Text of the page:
Brandi Carlile and John Prine take top American honors
Over the past year, Carlile has been working hard on her next album In these days of silence, and took out the book Broken horses: a brief. During her acceptance speech, she also celebrated her female artist friends and fellow artists, including Amythyst Kiah, Yola and Allison Russell, who have released projects over the past year.
“My friends made music that uplifted me,” Carlile said.
Carlile also kicked off the evening, welcoming viewers into both Ryman’s audience and watching online with her combination of heart and mind.
“Last year we stayed at home and tried as a community to love each other the best we could in the uncertainty, the distance and even at times crazy closeness … shout at my wife Catherine”, she declared. “For me personally, Americana and WADA provided a ray of hope even with all the miles between me and Nashville. When a lucky few of us received awards in the mail, we put them on the mantle and thought about our missed friends and heroes.
Foremost among these was surely the man Carlile called “America’s godfather,” John Prine, who died in 2020 of complications from COVID-19. “May we feel his presence tonight in this room and do our best to make him smile and make him proud,” Carlile said.
Prine’s “I Remember Everything,” written by legendary singer-songwriter and Pat McLaughlin, was named Song of the Year. This team of writers also won in this category two years earlier for the song “Summer’s End”.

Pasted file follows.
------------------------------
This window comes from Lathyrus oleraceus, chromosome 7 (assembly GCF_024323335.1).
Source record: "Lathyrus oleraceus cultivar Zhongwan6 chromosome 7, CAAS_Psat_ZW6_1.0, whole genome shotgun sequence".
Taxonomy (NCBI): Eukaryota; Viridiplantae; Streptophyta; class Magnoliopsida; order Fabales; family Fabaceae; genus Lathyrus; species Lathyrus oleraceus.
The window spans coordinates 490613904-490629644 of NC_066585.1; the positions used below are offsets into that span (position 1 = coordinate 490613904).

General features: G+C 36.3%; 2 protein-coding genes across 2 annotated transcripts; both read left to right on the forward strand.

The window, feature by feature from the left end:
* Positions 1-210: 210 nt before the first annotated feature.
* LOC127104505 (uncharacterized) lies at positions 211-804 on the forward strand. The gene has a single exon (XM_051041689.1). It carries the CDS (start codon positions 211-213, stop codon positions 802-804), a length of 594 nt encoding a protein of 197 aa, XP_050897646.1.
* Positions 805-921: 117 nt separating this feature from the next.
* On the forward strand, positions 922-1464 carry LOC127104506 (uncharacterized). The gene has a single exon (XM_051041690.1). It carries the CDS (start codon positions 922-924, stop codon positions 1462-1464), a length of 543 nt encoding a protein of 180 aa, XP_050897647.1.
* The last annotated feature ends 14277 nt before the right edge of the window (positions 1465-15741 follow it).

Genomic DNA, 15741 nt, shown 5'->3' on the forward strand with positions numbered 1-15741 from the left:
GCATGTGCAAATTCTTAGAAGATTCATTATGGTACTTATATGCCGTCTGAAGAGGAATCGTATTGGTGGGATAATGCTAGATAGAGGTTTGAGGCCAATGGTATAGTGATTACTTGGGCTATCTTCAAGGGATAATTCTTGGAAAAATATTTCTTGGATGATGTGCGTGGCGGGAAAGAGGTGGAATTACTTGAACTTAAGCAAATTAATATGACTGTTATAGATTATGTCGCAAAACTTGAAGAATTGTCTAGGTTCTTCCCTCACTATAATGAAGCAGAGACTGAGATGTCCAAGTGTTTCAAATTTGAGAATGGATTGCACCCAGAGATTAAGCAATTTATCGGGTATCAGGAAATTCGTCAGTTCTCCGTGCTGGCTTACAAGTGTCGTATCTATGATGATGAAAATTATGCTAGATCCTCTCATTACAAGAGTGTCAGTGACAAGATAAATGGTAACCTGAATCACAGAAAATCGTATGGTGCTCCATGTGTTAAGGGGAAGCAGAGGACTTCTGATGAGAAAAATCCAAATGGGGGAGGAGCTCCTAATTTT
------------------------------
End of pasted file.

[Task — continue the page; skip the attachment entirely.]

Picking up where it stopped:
“I don’t think I’ve ever been in this building without John – I had tears in my eyes tonight, but I think he’s here,” Prine’s widow Fiona told the audience as she agreed. on behalf of Prine. “I want to thank the American Music Association for the love and respect they have shown in keeping John’s name and his music alive. We are very grateful for this posthumous recognition [for] John’s last recorded song. Carlile then joined Margo Price and Amanda Shires to honor Prine with a rendition of “Everything”.
Sturgill Simpson’s latest project, Cuttin ‘Grass – Vol. 1 (The butchery sessions), produced by Simpson and David Ferguson, was named Album of the Year. It was Sturgill’s second win in the category, after a win four years earlier for Sailor’s Guide to Earth.
Violinist and violinist Kristin Weber was named instrumentalist of the year. Weber is the fourth musician to win this category in the past six years, following the victories of Sara Watkins, Molly Tuttle and 2020 winner Brittany Haas. Texan Charley Crockett, who has just released his latest album City of Music United States, was named Emerging Artist of the Year.
“Lord have mercy… I am very grateful,” said Crockett. “I have 10 records and signed my first record deal on a cCty New York subway car. The thing is – I guess the emergence is every time they see you, isn’t it? In a category of so many amazing emerging women, it’s hard to accept this award… this is my first time in this building. For someone like me, if it hadn’t been for Americana, we probably wouldn’t have any recognition at all… so thank you very much.